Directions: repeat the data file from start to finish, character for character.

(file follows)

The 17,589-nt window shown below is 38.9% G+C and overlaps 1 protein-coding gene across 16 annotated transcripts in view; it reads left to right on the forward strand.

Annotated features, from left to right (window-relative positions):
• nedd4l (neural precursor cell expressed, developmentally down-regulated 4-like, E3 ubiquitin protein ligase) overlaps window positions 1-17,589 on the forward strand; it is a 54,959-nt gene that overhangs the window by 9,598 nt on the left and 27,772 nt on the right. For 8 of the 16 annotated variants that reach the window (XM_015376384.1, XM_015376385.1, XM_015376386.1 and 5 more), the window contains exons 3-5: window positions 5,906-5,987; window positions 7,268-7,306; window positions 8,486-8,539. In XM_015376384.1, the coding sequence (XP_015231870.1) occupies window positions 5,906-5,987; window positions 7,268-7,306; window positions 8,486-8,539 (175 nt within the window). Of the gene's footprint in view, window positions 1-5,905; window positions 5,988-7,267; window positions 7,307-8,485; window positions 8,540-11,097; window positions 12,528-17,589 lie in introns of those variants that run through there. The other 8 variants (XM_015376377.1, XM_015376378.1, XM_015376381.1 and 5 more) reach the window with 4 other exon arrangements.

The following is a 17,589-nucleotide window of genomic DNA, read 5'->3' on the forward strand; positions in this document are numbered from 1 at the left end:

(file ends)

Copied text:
The 17,589-nt window shown below is 38.9% G+C and overlaps 1 protein-coding gene across 16 annotated transcripts in view; it reads left to right on the forward strand.

Annotated features, from left to right (window-relative positions):
• nedd4l (neural precursor cell expressed, developmentally down-regulated 4-like, E3 ubiquitin protein ligase) overlaps window positions 1-17,589 on the forward strand; it is a 54,959-nt gene that overhangs the window by 9,598 nt on the left and 27,772 nt on the right. For 8 of the 16 annotated variants that reach the window (XM_015376384.1, XM_015376385.1, XM_015376386.1 and 5 more), the window contains exons 3-5: window positions 5,906-5,987; window positions 7,268-7,306; window positions 8,486-8,539. In XM_015376384.1, the coding sequence (XP_015231870.1) occupies window positions 5,906-5,987; window positions 7,268-7,306; window positions 8,486-8,539 (175 nt within the window). Of the gene's footprint in view, window positions 1-5,905; window positions 5,988-7,267; window positions 7,307-8,485; window positions 8,540-11,097; window positions 12,528-17,589 lie in introns of those variants that run through there. The other 8 variants (XM_015376377.1, XM_015376378.1, XM_015376381.1 and 5 more) reach the window with 4 other exon arrangements.

The following is a 17,589-nucleotide window of genomic DNA, read 5'->3' on the forward strand; positions in this document are numbered from 1 at the left end: